Dr Nirasha Chiranjan: Skin Cancer Awareness Month. Be Sun Smart!

Dr Nirasha Chiranjan: Skin Cancer Awareness Month. Be Sun Smart!

Protect your skin

 

Plan on soaking up the sun this summer? Before you do, consider the impact this may have on your skin. With this month being Skin Cancer Awareness Month (SunSmart) and February 4 being World Cancer Day, ER24 encourages people to avoid excessive exposure to sunlight. ER24 also encourages the public to examine their skin regularly. Exposing your skin to the sun’s rays for a long period of time increases the risk of developing skin cancer. Dr Nirasha Chiranjan, a radiation oncologist at De Muelenaere Oncology which is located at the Sandton Oncology Centre, said excessive sunlight can damage the skin’s cellular DNA and this damage can lead to skin cancer. She recommends people examine their skin once a month and have a doctor examine it every six months. There are three major types of skin cancer: Basal Cell Carcinoma, Squamous Cell Carcinoma and Melanoma. Dr Chiranjan said Basal Cell Carcinoma often occurs on the face and other sun exposed areas. Squamous Cell Carcinoma also occurs mostly on exposed areas of the body and can spread to lymph nodes. Dr Robbie De Muelenaere, also a radiation oncologist, said although melanoma is not as common as other skin cancers, it is responsible for more than 80 percent of skin cancer deaths. Melanoma can resemble a mole, can develop from a mole or on normal-appearing skin. It can spread to other parts of the body. “Melanoma usually looks black because of the melanin inside it. But you get what we call an amelanotic melanoma. So you can have a blemish on your skin that changes,” said Dr Muelenaere. These spots can vary in colour or look your normal skin colour. “It is better to have it removed. With melanoma the thickness of the lesion is important in determining the outcome. Do not wait until it is a centimetre or two. Have it checked immediately,” said Dr Muelenaere. Monitor the number of moles you have and consult a medical professional if the following is found:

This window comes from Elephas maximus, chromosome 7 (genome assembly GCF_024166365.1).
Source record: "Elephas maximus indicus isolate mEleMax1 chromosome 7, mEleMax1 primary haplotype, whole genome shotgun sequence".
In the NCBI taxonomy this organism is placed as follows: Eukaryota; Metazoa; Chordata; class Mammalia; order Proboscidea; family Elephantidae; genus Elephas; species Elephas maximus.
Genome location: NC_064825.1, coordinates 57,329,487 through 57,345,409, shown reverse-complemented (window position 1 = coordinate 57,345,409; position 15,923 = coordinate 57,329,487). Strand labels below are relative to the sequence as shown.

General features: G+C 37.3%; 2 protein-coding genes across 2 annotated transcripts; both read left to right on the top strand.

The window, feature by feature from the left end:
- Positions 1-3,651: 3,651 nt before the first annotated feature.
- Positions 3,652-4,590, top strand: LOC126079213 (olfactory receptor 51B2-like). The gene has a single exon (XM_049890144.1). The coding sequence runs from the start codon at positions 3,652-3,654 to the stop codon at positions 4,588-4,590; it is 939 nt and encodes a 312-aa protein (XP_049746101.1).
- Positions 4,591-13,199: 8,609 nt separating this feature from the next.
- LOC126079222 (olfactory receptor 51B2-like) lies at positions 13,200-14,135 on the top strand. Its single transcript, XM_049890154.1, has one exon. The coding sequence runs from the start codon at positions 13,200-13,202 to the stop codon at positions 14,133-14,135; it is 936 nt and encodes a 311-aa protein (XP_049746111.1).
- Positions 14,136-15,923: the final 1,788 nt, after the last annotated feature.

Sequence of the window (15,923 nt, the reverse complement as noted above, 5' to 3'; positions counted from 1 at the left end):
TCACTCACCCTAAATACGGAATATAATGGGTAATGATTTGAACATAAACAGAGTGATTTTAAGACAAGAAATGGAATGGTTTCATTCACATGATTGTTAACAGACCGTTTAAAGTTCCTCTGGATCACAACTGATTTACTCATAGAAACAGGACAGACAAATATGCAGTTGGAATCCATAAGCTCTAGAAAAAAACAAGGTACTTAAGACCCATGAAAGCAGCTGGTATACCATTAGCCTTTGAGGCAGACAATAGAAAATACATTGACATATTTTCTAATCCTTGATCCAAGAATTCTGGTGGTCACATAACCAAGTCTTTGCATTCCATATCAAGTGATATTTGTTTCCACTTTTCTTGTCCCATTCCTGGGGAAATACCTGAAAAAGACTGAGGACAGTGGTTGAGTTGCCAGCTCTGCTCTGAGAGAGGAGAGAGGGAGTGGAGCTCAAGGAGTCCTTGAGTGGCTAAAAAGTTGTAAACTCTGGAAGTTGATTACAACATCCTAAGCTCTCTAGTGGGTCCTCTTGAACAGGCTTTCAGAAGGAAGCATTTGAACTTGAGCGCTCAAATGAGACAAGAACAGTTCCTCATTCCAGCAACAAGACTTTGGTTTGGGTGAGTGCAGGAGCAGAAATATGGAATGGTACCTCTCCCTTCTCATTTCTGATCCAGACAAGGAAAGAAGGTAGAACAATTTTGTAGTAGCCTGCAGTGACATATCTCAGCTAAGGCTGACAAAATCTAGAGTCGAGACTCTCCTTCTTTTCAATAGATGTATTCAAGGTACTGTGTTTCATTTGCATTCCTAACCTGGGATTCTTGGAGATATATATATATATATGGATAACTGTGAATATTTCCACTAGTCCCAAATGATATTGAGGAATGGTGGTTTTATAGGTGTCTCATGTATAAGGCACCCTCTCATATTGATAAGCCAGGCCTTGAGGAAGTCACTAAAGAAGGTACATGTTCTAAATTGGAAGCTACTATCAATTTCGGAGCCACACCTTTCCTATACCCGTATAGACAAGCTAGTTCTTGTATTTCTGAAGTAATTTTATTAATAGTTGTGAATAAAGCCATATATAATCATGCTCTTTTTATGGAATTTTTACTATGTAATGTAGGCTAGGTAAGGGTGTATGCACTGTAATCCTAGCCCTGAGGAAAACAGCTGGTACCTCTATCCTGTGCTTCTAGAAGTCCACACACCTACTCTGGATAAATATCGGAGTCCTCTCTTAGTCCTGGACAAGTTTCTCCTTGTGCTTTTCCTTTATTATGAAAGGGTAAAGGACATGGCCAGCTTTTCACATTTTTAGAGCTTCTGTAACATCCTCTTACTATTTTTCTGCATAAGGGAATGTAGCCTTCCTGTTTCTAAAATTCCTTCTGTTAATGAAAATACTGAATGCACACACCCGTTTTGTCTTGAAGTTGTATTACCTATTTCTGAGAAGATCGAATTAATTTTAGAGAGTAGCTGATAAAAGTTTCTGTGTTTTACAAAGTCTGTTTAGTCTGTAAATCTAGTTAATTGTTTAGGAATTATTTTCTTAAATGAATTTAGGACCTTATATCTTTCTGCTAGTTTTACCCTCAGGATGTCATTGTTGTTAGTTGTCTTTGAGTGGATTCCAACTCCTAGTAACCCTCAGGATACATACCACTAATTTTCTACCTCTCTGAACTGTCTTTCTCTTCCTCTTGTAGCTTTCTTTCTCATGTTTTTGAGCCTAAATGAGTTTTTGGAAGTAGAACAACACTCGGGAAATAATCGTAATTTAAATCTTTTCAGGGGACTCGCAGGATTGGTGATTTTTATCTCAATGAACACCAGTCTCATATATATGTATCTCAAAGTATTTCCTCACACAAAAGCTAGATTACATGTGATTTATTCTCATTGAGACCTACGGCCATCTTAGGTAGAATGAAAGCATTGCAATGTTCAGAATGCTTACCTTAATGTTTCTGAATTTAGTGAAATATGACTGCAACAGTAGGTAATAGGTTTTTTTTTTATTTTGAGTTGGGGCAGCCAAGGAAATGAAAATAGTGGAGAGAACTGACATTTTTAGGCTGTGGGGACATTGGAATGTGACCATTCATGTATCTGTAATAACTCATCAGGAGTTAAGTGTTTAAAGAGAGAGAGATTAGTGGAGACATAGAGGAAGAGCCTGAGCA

• If moles are becoming bigger.
  • If some of the moles do not match the others.
  • If the borders are irregular. Moles should be nicely rounded.
  • If the colour varies.
  • If the diameter is more than six millimetres as it could be dangerous.